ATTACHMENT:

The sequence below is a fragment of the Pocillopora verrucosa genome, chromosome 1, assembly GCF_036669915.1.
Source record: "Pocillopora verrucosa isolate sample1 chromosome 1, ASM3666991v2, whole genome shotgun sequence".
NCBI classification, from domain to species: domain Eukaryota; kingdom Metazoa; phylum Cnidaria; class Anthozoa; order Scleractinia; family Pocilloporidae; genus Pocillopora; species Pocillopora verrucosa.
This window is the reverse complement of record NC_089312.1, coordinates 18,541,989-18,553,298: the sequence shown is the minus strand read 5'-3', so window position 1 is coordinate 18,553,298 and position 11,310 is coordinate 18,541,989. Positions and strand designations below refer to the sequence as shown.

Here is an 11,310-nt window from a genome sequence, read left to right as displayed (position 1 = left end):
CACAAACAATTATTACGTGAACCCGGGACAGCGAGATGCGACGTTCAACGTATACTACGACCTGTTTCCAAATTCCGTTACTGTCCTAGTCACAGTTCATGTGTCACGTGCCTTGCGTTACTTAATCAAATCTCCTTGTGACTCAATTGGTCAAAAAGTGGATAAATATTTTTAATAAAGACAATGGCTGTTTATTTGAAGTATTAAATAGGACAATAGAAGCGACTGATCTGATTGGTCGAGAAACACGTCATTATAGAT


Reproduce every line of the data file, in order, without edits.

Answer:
The sequence below is a fragment of the Pocillopora verrucosa genome, chromosome 1, assembly GCF_036669915.1.
Source record: "Pocillopora verrucosa isolate sample1 chromosome 1, ASM3666991v2, whole genome shotgun sequence".
NCBI classification, from domain to species: domain Eukaryota; kingdom Metazoa; phylum Cnidaria; class Anthozoa; order Scleractinia; family Pocilloporidae; genus Pocillopora; species Pocillopora verrucosa.
This window is the reverse complement of record NC_089312.1, coordinates 18,541,989-18,553,298: the sequence shown is the minus strand read 5'-3', so window position 1 is coordinate 18,553,298 and position 11,310 is coordinate 18,541,989. Positions and strand designations below refer to the sequence as shown.

Here is an 11,310-nt window from a genome sequence, read left to right as displayed (position 1 = left end):
CACAAACAATTATTACGTGAACCCGGGACAGCGAGATGCGACGTTCAACGTATACTACGACCTGTTTCCAAATTCCGTTACTGTCCTAGTCACAGTTCATGTGTCACGTGCCTTGCGTTACTTAATCAAATCTCCTTGTGACTCAATTGGTCAAAAAGTGGATAAATATTTTTAATAAAGACAATGGCTGTTTATTTGAAGTATTAAATAGGACAATAGAAGCGACTGATCTGATTGGTCGAGAAACACGTCATTATAGAT